In nearly all cases (50 [96.2%] of 52), a structural lesion was visible on preoperative MR imaging. Of these cases, 29 (55.8%) had “pure” OLE with no temporal or parietal lobe involvement. Most patients (83%) had complex partial seizures, and 60% also had generalized seizures. All patients underwent occipital lesionectomies or topectomies; 9 patients (17.3%) underwent additional multiple subpial transections. Histopathology results revealed 9 cortical dysplasias (17.3%), 9 gangliogliomas (17.3%), 6 other tumors (11.5%), 13 vascular malformations (25%), and 15 glial scars (28.8%). Visual field deficits were present in 36.4% of patients preoperatively, and 42.4% had new or aggravated visual field deficits after surgery. After a mean follow-up of 80 months, 36 patients were seizure free (69.2% Engel Class I), 4 rarely had seizures (7.7% Engel Class II), 8 improved more than 75% (15.4% Engel Class III), and 4 had no significant improvement (7.7% Engel Class IV). Multifactorial logistic regression analysis revealed that early age at epilepsy manifestation (p = 0.031) and shorter epilepsy duration (p = 0.004) were predictive of better seizure control. All other clinical and surgical factors were not significant in predicting outcome.

Conclusions

Occipital lobe epilepsy is an infrequent but significant cause of extratemporal epilepsy. Satisfactory results (Engel Class I or II) were obtained in 77% of patients in our series. Postoperative visual field deficits occurred in a significant proportion of patients. In the modern MR imaging era, lesions should be investigated in patients with OLE and lesionectomies should be performed early for a better outcome.

Restricted access

Hans Clusmann, Johannes Schramm, Thomas Kral, Christoph Helmstaedter, Burkhard Ostertun, Rolf Fimmers, Dorothee Haun and Christian E. Elger

Object. It is unknown whether different resection strategies for temporal lobe epilepsy (TLE) produce alterations in seizure control or neuropsychological performance.

Methods. A series of 321 patients who underwent surgery for TLE between 1989 and 1997 was submitted to a uniand multifactorial analysis of clinical, electrophysiological, neuroimaging, neuropsychological, and surgical factors to determine independent predictors of outcome. Until 1993, most patients with TLE underwent standard anterior temporal lobectomy (ATL); beginning in 1993, surgical procedures were increasingly restricted to lesions detected on magnetic resonance (MR) imaging and the presumed epileptogenic foci: for example, amygdalohippocampectomy (AH) or lesionectomy/corticectomy began to be used more often.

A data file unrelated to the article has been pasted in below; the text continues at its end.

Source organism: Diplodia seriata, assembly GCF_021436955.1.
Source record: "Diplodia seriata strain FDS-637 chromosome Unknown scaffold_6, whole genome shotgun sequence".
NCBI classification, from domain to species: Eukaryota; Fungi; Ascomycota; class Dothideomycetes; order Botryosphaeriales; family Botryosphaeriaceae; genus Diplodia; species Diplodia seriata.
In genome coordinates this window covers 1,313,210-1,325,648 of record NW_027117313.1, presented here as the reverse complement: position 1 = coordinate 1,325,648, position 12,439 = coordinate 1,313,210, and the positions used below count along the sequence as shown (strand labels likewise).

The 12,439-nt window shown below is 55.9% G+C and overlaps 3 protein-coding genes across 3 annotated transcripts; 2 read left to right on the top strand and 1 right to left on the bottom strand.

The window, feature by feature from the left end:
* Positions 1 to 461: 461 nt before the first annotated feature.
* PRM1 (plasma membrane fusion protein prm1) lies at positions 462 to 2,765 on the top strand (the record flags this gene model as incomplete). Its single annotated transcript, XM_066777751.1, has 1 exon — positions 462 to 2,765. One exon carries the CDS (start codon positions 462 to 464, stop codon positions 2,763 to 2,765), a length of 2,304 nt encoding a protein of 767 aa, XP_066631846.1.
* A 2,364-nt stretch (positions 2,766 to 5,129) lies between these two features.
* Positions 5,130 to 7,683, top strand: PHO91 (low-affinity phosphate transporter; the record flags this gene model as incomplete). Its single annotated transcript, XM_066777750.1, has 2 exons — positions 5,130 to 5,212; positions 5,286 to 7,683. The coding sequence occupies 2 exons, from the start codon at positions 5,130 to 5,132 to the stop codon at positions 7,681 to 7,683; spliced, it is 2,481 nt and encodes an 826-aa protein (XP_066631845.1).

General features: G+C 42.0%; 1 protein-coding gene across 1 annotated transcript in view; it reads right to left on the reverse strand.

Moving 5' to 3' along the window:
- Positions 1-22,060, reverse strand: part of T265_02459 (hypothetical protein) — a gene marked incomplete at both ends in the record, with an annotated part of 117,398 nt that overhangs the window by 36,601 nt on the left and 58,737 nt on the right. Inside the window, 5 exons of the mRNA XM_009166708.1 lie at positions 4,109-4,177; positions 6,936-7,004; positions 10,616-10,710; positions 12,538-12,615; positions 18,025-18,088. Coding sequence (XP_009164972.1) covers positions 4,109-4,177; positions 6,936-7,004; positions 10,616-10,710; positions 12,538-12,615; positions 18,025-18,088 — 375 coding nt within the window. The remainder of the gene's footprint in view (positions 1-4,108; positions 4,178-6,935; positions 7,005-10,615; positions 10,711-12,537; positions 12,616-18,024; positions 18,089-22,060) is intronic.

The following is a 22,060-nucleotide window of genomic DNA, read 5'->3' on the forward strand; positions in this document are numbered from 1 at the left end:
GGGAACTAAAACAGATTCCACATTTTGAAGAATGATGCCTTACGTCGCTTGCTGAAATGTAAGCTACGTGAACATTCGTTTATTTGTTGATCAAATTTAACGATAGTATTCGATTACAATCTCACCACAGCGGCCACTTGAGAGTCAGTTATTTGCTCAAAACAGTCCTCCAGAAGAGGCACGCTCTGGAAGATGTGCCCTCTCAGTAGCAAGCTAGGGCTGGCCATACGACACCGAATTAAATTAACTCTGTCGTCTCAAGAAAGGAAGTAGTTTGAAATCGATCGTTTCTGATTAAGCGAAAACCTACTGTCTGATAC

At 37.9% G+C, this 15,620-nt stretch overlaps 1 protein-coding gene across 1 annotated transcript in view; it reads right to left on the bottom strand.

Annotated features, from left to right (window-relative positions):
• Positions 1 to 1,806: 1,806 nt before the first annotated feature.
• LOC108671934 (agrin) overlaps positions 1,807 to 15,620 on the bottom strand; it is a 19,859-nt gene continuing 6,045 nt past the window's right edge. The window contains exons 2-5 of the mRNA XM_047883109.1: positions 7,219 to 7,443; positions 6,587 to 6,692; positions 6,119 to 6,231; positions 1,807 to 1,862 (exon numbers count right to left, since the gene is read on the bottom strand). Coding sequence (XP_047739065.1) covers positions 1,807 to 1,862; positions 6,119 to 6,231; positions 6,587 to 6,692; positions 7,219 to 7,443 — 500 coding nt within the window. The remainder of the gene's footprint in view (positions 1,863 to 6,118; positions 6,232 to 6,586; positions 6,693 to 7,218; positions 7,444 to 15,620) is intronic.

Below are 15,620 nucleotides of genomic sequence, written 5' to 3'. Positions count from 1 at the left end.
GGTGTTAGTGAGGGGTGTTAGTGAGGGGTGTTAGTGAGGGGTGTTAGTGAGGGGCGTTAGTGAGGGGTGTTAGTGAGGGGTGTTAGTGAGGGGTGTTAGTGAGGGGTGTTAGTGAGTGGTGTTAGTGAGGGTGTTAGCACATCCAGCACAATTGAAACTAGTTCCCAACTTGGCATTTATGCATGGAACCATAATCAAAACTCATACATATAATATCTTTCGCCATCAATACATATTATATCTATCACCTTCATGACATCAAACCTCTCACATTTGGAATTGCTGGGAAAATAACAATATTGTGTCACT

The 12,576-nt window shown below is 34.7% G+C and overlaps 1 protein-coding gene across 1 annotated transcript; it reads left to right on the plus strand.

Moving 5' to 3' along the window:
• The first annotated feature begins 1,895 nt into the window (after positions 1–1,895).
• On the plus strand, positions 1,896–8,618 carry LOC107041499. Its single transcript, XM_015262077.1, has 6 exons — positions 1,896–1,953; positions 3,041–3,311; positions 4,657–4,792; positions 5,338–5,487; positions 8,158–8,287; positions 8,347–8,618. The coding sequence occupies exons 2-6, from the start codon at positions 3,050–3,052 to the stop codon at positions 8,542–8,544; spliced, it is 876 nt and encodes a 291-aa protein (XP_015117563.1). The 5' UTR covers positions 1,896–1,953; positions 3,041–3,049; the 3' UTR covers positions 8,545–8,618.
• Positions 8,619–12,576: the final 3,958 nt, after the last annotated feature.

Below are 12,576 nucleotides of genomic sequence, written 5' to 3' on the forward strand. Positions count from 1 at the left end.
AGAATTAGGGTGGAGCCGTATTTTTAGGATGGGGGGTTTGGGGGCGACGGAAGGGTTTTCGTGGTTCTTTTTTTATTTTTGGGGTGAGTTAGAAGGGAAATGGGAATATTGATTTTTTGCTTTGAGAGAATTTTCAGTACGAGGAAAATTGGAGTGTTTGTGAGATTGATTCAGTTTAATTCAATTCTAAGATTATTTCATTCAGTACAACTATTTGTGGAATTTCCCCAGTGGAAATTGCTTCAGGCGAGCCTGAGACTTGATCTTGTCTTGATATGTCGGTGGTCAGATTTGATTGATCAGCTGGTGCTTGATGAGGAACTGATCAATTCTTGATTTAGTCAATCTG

The mean follow-up duration in this study was 38 months. Two hundred twenty-seven patients were classified as seizure free (70.7%), and 36 patients had rare and nondisabling seizures (11.2%); these groups were summarized as having good seizure control (81.9%). Twenty-four patients attained more than 75% improvement (7.5%), and no worthwhile improvement was seen in 34 cases (10.6%); these groups were summarized as having unsatisfactory seizure control (18.1%).

On unifactorial analysis the following preoperative factors were associated with good seizure control (p < 0.05): single and concordant lateralizing focus on electroencephalography studies, low seizure frequency, absence of status epilepticus, concordant lateralizing memory deficit, clear abnormality on MR images, suspected ganglioglioma or dysembryoplastic neuroepithelial tumor (DNT), and absence of dysplasia on MR images. Stepwise logistic regression revealed a model containing five factors that were predictive for good seizure control (p < 0.1): 1) clear abnormality on MR images; 2) absence of status epilepticus; 3) MR imaging—confirmed ganglioglioma or DNT; 4) concordant lateralizing memory deficit; and 5) absence of dysplasia on MR images. Seizure outcome was mainly correlated with diagnosis and clinical factors. No significant differences were found regarding different resection types performed for comparable tumors. Neuropsychological testing revealed better postoperative results after limited resections compared with standard ATL, especially with regard to attention level, verbal memory, and calculated total neuropsychological performance.

Conclusions. Different strategies for surgical approaches in TLE result in equally good outcomes. Seizure outcome is mainly dependent on the diagnosis and clinical factors, whereas the neuropsychological results are more beneficial after resections limited to an epileptogenic lesion and focus.